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List Price: $2.895 million
The Property: If you’re looking for a place to get away from it all without getting far from downtown Chicago, I’ve found your spot. You don’t have to travel out into the suburbs to get a house with a 30-foot swimming pool, a hot tub, and a waterfall in the backyard; this one is at about 4200 North on the lakefront.
The pool, waterfall, and terrace create a wonderful hideaway—and it’s sort of a hideaway within a hideaway. The home is on Hutchinson Street, which is a treasure. It’s an Uptown street that a lot of people drive right past, but if they stop and look at it, they find it’s lined with great old houses and nice gardens. That’s true at today’s property, with a handsome brick facade complemented now by August wildflowers and grasses in bloom. That’s the front yard, not the back, but unlike many front gardens, it’s not just ornamental, it’s integrated into the living space, as you can see in today’s video.
The home is very porous: all the landscape and the renovations were done at the same time so that the indoors and outdoors flow together. From the pretty front garden, visitors can enter through French doors into an elegant living room surrounded by windows and doors all around. There are crown moldings up above, dark wood floors below, and a great limestone fireplace, creating a glamorous space. And then you continue out the other end of the room to the rear terrace.
Out here is the main attraction, a refined pairing of outdoor living space and water features that I first became smitten with six years ago. At that time, Robert Kroupa had just finished the indoor and outdoor renovations on the 1930s home, where his research suggests the Hollywood actress Betty Hutton, star of Annie Get Your Gun, may have lived briefly with her first husband, Chicagoan Ted Briskin, though I haven’t been able to confirm that. Kroupa, who in the past has been a real estate developer and written a children’s book, says he’s now selling to pursue another business opportunity.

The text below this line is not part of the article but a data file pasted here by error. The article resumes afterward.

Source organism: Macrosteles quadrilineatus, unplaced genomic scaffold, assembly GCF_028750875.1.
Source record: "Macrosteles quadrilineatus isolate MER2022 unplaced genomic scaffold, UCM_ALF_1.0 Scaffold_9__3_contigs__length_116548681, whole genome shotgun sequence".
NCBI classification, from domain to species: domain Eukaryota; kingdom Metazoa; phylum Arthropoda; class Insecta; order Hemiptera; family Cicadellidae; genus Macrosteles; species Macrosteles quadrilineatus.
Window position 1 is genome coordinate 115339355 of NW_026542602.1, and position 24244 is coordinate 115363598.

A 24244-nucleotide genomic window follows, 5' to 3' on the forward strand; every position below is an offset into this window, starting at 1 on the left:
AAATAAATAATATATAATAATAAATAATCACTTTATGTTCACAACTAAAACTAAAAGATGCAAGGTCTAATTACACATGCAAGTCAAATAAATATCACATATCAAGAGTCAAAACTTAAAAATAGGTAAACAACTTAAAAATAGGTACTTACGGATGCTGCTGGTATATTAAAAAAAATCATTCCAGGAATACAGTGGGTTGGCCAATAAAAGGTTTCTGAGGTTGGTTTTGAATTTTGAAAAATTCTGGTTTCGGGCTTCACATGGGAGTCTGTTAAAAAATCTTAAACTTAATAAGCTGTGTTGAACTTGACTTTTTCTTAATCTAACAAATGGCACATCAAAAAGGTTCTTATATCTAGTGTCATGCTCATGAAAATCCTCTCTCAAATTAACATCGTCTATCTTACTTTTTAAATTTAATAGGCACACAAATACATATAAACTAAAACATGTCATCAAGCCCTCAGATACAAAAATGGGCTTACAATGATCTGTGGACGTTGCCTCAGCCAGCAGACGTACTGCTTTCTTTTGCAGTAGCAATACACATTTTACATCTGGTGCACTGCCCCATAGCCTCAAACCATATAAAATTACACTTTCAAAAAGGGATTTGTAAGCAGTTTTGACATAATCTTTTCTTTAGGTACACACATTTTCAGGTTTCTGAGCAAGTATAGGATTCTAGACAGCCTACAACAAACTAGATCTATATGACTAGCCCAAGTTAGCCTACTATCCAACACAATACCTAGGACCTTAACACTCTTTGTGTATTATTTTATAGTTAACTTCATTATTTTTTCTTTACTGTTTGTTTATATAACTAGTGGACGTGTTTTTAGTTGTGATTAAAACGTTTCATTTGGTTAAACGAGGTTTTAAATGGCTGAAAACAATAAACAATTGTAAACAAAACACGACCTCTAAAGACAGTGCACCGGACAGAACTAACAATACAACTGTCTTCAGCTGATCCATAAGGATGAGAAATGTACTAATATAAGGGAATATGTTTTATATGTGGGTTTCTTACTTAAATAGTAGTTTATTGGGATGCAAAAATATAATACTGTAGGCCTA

From the terrace, it’s back in again, to a family room at the back of the house. With French doors all around, the lines are blurred between indoors and out. We might be outside by the hot tub or on the sheltered terrace, or sitting in the family room next to one of seven fireplaces in the home (some of them indoors, some out).
Wherever you choose, the kitchen is close at hand. It’s a crisp space set to one side on the first floor where it connects to several of the spaces. There’s a feeling of openness all around, but the more enclosed dining room complements that. Set apart by an extra-wide wall that houses a 200-gallon aquarium, the dining room feels more surrounded than other rooms.
Going up to the second floor, you don’t lose the connection between indoors and out. There are three terraces sprouting from different rooms, not to mention big windows that look out not only on the tree-lined street and the house’s own garden, but on a fine garden next door.
On the second and third floors are four bedrooms in all, plus a library. Three of the bedrooms are all laid out as masters—each with a fireplace—so you have a decision to make: There’s one at the back of the house that has access to two terraces, one in the sun and another that is roofed for protection from rain. Another is at the front of the house, with a pleasant view out over the trees of the neighborhood, a nice bathroom, and a terrace. The last is on the third floor, with more contemporary styling to the fireplace, built-ins, and bath and with an adjacent office or sitting room.
Once you’ve made your choice of master suites, go down to the basement, where there are choices all around. There’s a sharp bar area with sleek styling in the wood paneling; a billiard room that could be converted to a wine cellar or additional bedroom; a move theater with 13 recliners, and a big, fully-loaded gym.
Price Points: Kroupa paid $829,500 for the home in 2002, according to the Cook County Recorder of Deeds, but what’s left of what he bought is “just the shell,” he says. Renovation included knocking out everything inside, even the floors, and creating an entirely new 13-room layout. He turned to talented designers for the work: architect Linda Searle, interior designer Nate Berkus and landscape designer David Migdal. He would not disclose the cost of the rebuild, but with the pool and all the rest, it’s obvious that it was considerable. He first put the house on the market in January, at $3.15 million, but moved the listing to Eugene Fu on July 26, at the present asking price.
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